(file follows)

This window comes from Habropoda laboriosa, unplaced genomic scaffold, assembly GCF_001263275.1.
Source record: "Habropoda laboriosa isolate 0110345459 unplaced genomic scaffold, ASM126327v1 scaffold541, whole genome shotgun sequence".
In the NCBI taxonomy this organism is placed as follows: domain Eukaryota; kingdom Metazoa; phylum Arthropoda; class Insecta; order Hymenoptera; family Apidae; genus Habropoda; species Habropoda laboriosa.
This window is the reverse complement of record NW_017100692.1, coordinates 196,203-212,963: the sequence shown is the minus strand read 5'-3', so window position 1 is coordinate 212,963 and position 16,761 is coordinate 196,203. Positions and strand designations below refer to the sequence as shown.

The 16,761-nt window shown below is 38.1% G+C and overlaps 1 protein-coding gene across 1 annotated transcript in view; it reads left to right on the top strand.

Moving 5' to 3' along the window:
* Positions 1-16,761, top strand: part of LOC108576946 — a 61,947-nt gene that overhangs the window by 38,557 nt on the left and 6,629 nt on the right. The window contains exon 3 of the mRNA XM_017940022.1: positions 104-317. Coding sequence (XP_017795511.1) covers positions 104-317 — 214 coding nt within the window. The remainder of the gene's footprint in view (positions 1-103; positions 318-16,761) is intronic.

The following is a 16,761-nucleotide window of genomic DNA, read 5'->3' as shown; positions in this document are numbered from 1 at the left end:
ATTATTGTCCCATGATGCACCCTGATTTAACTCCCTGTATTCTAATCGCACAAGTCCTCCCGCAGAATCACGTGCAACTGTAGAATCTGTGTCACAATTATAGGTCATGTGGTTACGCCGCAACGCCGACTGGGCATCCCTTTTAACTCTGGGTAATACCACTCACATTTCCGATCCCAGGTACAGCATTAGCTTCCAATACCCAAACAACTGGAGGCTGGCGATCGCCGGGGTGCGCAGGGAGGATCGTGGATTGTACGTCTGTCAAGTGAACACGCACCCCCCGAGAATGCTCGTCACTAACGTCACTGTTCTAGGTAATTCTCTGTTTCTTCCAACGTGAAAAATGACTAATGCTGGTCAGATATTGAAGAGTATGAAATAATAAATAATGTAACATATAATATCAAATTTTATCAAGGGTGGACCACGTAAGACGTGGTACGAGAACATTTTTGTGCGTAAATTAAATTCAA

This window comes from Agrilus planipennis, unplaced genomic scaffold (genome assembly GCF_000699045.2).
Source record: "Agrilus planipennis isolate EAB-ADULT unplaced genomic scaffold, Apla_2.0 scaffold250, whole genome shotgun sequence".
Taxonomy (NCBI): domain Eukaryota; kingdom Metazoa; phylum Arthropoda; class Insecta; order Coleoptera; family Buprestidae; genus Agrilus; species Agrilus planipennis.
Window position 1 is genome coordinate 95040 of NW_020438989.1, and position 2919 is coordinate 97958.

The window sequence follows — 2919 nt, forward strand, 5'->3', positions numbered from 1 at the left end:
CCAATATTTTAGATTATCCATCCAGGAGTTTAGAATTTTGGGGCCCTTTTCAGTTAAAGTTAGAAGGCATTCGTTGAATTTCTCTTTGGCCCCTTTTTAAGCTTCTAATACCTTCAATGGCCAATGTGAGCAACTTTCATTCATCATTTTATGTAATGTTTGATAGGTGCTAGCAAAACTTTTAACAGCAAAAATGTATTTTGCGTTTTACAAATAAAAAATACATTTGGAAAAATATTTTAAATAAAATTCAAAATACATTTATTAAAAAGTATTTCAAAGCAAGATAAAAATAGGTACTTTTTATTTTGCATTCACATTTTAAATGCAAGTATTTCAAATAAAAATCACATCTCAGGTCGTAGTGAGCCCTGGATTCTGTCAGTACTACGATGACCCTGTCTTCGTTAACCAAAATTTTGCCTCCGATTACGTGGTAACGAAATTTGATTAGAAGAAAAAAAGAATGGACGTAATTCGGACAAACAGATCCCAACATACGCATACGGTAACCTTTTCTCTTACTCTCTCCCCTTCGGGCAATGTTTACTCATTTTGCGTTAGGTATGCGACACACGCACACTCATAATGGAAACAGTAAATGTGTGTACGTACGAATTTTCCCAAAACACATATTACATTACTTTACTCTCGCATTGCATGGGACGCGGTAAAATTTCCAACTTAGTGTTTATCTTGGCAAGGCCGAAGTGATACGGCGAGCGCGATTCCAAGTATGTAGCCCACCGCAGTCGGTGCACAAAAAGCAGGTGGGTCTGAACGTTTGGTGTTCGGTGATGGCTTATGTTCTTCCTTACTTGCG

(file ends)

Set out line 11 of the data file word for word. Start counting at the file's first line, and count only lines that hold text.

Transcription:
Source record: "Agrilus planipennis isolate EAB-ADULT unplaced genomic scaffold, Apla_2.0 scaffold250, whole genome shotgun sequence".